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Draugr

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On the other hand, when we dug up the ground to lay the Alaskan pipeline, it was an overwhelming benefit to natural wildlife - they sought out the warmth. They have moved their grazing and breeding grounds closer to such an "unnatural" part of their habitat.

Might it be, then, that the creation of a landfill might have multi-faceted affects on natural wildlife...or, gasp, even a net benefit? Consider the insect life that a landfill provides a habitat for. Some creatures are displaced, and must find new homes. Others are given a new home. One must look at the displaced species, and how successful they were at relocating...and the kinds of species - was it an overpopulated one? An underpopulated one? Similar things must be looked at the kinds of life provided for in the landfill as well.

Displacement is not necessarily "bad" for the environment. We move our cattle around from pasture to pasture to prevent them from completely stripping it of vegetation. Their manure provides fertilizer for future growth. This is a very artificial means of displacement, of course, but it merely meant as an illustration as to the possible benefits of displacement. It isn't necessarily a "bad" thing.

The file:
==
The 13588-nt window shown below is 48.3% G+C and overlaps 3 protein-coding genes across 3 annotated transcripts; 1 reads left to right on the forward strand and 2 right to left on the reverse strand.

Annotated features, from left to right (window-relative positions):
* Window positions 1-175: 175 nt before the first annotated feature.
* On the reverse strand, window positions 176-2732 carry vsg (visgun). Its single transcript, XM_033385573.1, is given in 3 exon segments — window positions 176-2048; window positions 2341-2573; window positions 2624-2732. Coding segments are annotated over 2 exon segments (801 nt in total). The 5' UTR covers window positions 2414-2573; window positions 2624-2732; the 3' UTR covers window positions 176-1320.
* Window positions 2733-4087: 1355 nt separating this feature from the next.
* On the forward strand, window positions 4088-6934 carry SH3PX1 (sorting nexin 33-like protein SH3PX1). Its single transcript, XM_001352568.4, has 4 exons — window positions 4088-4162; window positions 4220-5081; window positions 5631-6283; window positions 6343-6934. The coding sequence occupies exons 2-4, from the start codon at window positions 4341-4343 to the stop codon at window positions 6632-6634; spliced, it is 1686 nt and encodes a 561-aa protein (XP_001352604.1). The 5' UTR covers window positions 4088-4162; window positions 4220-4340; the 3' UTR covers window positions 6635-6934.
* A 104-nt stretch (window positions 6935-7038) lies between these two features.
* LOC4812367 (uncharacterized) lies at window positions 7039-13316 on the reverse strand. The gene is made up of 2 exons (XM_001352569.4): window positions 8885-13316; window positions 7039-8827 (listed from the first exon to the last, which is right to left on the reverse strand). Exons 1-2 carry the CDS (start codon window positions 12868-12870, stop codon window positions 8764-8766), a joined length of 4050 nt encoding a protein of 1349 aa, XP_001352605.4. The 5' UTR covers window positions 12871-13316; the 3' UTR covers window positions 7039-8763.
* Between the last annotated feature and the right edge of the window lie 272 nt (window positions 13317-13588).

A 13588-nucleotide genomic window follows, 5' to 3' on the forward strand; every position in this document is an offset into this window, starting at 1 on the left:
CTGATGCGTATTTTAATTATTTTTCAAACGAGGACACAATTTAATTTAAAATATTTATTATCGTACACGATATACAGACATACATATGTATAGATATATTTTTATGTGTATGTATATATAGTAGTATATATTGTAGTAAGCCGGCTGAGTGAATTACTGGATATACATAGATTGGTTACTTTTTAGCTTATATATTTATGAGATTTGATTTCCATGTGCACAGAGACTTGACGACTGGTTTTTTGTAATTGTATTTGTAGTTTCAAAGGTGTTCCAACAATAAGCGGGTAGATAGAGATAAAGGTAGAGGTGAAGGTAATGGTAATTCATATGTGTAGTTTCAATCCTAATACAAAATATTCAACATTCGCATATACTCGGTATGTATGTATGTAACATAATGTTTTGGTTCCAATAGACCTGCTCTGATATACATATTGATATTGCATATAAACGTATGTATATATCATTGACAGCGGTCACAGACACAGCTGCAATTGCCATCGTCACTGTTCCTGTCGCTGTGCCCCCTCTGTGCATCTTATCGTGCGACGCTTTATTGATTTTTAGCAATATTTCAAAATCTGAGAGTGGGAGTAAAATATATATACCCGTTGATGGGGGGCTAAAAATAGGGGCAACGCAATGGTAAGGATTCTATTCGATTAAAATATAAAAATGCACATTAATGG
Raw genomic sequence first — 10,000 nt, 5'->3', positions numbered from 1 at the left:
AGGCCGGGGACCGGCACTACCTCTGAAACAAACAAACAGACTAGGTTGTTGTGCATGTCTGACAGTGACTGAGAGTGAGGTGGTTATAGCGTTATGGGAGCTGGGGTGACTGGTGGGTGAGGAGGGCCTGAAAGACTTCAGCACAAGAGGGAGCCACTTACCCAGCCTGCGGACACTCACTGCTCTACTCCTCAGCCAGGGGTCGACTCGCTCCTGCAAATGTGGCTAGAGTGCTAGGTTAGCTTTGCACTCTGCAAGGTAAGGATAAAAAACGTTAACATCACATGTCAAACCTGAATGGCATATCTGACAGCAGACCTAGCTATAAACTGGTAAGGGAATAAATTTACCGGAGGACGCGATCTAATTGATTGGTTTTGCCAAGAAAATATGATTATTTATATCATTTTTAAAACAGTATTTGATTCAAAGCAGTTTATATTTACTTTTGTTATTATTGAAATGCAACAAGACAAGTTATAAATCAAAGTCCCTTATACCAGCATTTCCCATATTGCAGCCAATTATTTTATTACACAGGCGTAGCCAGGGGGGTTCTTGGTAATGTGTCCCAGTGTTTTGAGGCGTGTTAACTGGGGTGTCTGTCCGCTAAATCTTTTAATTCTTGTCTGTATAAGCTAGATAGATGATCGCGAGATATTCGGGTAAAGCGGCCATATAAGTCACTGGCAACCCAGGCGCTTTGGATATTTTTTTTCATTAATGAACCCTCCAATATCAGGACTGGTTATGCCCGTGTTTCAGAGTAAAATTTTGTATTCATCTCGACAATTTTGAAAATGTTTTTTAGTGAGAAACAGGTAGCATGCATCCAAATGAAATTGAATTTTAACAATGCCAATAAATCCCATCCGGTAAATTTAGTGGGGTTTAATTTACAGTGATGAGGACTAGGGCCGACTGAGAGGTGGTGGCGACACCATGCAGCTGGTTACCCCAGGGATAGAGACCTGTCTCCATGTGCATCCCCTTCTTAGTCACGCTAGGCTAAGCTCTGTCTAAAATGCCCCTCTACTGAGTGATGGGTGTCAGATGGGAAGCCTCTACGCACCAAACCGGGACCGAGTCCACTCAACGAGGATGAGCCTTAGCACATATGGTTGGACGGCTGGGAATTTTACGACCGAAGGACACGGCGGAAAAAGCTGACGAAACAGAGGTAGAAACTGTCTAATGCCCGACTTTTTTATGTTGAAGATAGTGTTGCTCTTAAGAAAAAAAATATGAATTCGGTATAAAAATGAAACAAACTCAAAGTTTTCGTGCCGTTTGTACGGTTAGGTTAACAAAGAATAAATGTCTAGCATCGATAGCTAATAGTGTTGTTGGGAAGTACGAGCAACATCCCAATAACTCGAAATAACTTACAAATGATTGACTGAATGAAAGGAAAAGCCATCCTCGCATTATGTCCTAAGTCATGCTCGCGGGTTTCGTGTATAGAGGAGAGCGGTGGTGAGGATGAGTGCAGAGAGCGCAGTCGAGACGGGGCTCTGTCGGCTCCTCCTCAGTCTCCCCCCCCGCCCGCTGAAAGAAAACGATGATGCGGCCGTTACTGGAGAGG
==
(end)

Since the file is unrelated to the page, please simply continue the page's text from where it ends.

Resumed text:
Consider that racoon populations have SKYROCKETED as a result of humans being 'bad for the environment.'

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We evolved to have an almost miraculous level of intelligence, the ability to create and use tools...I would dispute the notion that we are "supposed" to be living in trees and shitting in the woods. We have the intellect and ability to create rather marvelous "habitats" for us - why on earth are we supposed to throw this away and pretend we don't have it? The wolf does not have this intellect, or the ability to use tools to manipulate his surroundings, or the abstract thought necessary to create, invent, have ideas. Why on earth should we live like him? That is nonsensical. We are "meant" to live in the structures that we have evolved the ability to create.
 
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Gil

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I dont know of ANY waste disposal company who uses enviromentally friendly garbage trucks and heavy machinery used to move all that garbage.

Our local trash company uses trucks powered by natural gas. I guess that's better for the environment than diesel.
 

Draugr

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You know what, forget it. Doomsday scenarios always have been and always will be idiotic. None of that even deserves a response, it just dignifies about fifteen different blatant falsehoods.